Don’t try this at home … I’m blogging while driving. I apologize for grammatical and spelling errors.
In recent days I’ve run across a lot of sympathetic Scandinavian navel gazing. The gist is that countries like Finland pay higher taxes, have less “freedom” (whatever that means), are better educated, more “secure” and are happier.
Let’s accept that this is all measurably true and let’s accept the implicit idea from these discussions that “we” ought to be more like them and that it is even possible to be like them. A few observations follow.
(1) It is beyond off putting to eat the seeming moral authority behind this. These articles and discussions are framed starting with the premise that “equality” is correct – allowing that we even know what equality means and in what dimensions it matters. But by what actual authority can you claim that is correct? Is it any different than me arguing that we should all convert to Catholicism? After all most church attendants I know are extremely happy, communal people. Our childrens’ Catholic school performs as well as any and certainly as well as what those Finnish schools seem to be producing. Our community is extremely charitable, class differences do not seem to cause problems, and so on. Yet you’d never see me suggest, or outside of this post, navel gaze at how wonderful being Catholic is. Someone do tell me the difference. Even if 90% of Americans value more “equality” that is a value, no? Is it any different than 90% of Americans valuing college football or going to the beach? Does such massive enjoyment of college football or beach going imply anything at all about policy? I’d not only suggest but rather forcefully argue no.
(2) Equality is boring. Taking the idea quite literally (see next point for clarification) how interesting is a world where we are all the same? And it would seem to me that there is less need for commercial AND social exchange if we’re all pretty much the same? I thought there was value in diversity and difference? And just what is different about economic inequality than other kinds? If you want to answer “political power” then the jig is up particularly since the “solutions” to equality problems seem to be all political.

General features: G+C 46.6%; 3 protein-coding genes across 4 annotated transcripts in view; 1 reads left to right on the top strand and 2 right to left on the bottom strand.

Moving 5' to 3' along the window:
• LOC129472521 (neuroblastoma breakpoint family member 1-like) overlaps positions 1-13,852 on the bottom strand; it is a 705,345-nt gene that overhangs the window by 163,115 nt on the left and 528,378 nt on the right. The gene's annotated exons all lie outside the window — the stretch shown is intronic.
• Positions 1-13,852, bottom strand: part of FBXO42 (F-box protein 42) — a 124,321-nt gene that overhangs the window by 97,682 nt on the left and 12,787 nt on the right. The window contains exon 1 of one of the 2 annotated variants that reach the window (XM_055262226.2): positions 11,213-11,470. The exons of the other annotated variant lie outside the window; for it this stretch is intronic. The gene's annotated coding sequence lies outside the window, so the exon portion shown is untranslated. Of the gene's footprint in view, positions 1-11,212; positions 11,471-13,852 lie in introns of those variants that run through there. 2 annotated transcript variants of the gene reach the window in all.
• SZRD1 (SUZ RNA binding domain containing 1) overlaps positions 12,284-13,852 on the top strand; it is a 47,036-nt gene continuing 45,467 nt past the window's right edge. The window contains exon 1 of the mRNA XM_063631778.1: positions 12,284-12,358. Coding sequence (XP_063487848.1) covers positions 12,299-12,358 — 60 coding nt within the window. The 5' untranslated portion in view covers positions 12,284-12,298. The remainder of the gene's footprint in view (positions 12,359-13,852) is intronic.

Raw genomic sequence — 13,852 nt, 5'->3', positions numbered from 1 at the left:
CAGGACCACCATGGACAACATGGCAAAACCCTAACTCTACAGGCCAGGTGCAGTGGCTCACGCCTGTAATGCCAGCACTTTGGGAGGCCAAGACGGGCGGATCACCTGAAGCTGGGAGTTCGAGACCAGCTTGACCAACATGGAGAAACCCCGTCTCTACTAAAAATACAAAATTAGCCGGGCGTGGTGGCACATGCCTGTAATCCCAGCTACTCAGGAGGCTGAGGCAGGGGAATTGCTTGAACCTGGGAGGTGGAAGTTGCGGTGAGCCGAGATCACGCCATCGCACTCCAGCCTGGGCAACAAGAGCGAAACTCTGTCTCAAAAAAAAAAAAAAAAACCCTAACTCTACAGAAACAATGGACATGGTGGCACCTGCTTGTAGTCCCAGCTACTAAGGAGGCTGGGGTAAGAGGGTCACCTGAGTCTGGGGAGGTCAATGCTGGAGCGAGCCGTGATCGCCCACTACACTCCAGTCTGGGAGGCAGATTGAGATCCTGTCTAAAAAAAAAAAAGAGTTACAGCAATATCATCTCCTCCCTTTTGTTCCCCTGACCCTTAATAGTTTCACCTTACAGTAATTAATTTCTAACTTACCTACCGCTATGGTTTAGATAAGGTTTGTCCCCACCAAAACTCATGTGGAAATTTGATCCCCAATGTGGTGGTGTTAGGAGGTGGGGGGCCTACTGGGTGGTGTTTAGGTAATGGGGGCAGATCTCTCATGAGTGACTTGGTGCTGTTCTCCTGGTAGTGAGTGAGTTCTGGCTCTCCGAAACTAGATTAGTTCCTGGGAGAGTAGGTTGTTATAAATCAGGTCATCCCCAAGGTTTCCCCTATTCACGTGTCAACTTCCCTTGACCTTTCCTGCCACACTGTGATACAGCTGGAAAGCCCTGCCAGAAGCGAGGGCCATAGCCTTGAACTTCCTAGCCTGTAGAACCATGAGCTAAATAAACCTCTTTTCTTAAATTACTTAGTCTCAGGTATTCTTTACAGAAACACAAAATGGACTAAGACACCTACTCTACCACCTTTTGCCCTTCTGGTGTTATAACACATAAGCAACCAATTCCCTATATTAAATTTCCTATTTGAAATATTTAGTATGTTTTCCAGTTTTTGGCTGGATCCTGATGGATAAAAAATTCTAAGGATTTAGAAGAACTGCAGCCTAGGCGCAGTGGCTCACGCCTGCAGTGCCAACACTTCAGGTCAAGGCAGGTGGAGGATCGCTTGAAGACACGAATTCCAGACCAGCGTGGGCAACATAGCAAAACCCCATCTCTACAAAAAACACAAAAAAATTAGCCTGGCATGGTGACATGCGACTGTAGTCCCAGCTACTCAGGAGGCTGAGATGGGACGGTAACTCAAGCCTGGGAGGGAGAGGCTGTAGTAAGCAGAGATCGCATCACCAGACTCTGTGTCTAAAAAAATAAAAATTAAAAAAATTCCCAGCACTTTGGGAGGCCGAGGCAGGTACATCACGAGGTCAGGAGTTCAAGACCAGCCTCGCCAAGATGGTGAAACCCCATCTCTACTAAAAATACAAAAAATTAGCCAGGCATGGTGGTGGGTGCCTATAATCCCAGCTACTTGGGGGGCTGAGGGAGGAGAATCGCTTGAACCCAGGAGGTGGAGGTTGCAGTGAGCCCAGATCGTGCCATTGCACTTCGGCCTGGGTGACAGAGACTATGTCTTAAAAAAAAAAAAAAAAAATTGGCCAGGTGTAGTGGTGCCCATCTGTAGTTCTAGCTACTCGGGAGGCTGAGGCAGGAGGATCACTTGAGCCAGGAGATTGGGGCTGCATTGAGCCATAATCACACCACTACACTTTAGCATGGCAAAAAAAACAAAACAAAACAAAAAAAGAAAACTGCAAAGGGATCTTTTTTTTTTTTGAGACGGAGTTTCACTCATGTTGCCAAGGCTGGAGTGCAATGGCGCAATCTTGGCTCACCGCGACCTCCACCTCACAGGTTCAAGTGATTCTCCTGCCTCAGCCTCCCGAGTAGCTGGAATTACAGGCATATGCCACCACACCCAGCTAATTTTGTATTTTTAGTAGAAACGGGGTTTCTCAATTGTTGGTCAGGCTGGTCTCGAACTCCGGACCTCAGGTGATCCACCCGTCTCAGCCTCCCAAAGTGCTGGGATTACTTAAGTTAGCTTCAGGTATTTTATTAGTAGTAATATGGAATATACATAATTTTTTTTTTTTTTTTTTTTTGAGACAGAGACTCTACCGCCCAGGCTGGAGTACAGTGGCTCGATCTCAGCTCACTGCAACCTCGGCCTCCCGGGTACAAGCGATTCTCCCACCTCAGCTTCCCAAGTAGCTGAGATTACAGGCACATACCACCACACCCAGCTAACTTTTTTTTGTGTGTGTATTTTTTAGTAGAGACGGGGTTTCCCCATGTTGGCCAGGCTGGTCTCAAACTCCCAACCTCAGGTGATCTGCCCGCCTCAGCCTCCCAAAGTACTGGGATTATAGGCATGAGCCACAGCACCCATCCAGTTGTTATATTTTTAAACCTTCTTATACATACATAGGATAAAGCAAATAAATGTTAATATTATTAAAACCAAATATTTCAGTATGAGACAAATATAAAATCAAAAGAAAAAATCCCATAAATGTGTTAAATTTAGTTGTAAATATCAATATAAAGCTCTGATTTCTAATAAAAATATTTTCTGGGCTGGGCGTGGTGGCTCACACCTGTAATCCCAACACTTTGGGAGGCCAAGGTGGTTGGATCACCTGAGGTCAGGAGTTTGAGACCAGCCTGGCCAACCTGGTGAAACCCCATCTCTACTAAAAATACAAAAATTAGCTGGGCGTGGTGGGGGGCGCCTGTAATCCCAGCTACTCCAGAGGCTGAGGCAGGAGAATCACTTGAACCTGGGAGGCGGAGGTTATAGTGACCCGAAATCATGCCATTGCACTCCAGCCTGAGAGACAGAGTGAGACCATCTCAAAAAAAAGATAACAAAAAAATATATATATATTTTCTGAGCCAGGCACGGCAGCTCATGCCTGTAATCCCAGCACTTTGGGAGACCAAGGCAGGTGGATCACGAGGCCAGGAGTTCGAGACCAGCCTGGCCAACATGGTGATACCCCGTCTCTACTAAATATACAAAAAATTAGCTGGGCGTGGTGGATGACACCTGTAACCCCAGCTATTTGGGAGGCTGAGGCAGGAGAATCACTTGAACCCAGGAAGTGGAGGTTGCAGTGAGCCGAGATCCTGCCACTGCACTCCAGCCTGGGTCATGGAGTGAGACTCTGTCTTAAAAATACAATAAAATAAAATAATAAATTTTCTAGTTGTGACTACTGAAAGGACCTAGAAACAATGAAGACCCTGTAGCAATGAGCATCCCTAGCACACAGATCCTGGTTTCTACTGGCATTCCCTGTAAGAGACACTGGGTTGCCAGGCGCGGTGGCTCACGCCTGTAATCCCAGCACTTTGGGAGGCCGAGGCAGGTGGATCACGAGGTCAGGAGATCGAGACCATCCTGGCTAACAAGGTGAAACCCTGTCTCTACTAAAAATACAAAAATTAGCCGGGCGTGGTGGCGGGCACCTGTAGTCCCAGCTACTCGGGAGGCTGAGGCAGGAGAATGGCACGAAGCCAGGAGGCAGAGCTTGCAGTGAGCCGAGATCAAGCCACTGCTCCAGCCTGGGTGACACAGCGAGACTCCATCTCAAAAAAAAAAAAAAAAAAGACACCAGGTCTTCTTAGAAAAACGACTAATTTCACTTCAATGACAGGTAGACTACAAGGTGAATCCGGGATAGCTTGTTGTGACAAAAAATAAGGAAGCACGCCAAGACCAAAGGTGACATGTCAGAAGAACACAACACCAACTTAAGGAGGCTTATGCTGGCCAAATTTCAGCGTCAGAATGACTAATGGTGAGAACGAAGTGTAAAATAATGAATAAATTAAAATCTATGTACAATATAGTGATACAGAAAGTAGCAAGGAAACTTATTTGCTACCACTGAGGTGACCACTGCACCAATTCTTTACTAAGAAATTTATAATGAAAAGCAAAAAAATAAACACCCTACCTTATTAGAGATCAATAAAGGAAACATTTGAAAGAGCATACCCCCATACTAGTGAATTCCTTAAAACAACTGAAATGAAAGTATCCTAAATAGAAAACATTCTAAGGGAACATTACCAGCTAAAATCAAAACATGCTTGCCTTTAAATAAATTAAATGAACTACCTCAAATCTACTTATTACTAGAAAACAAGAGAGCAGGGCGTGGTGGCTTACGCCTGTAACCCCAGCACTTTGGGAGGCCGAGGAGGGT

(3) Dear navel gazers, why is it that when you long for the warm arms of a more equal place, that you can’t even begin to think of non coercive alternatives? Seriously. Where are the articles asking us all to work harder on our charity to establish more inclusive institutions to stop walking ourselves off from each other and so forth? They don’t exist. And I’ve no tolerance for that.
(4) What kind of equality matters and why?
(5) Per usual some Hayek is worth reading on this question. He’s written extensively on the desire for equality, whether it is possible in principle and most important the distinction between equality of outcomes and equality of opportunity. The latter is the appropriate focus of public policy. And the popular navel gazing discussions of equality never quite make clear that they appreciate the difference. For example we are told that better political institutions are related to Finnish people’s reported levels of high happiness. But this says nothing about “happiness opportunity” or even the path of happiness over each individual’s lifetime assuming again you take happiness measures seriously.
As always we need to save more but the NYS Troopers may not like me in this phone too much longer … OK my wife is driving!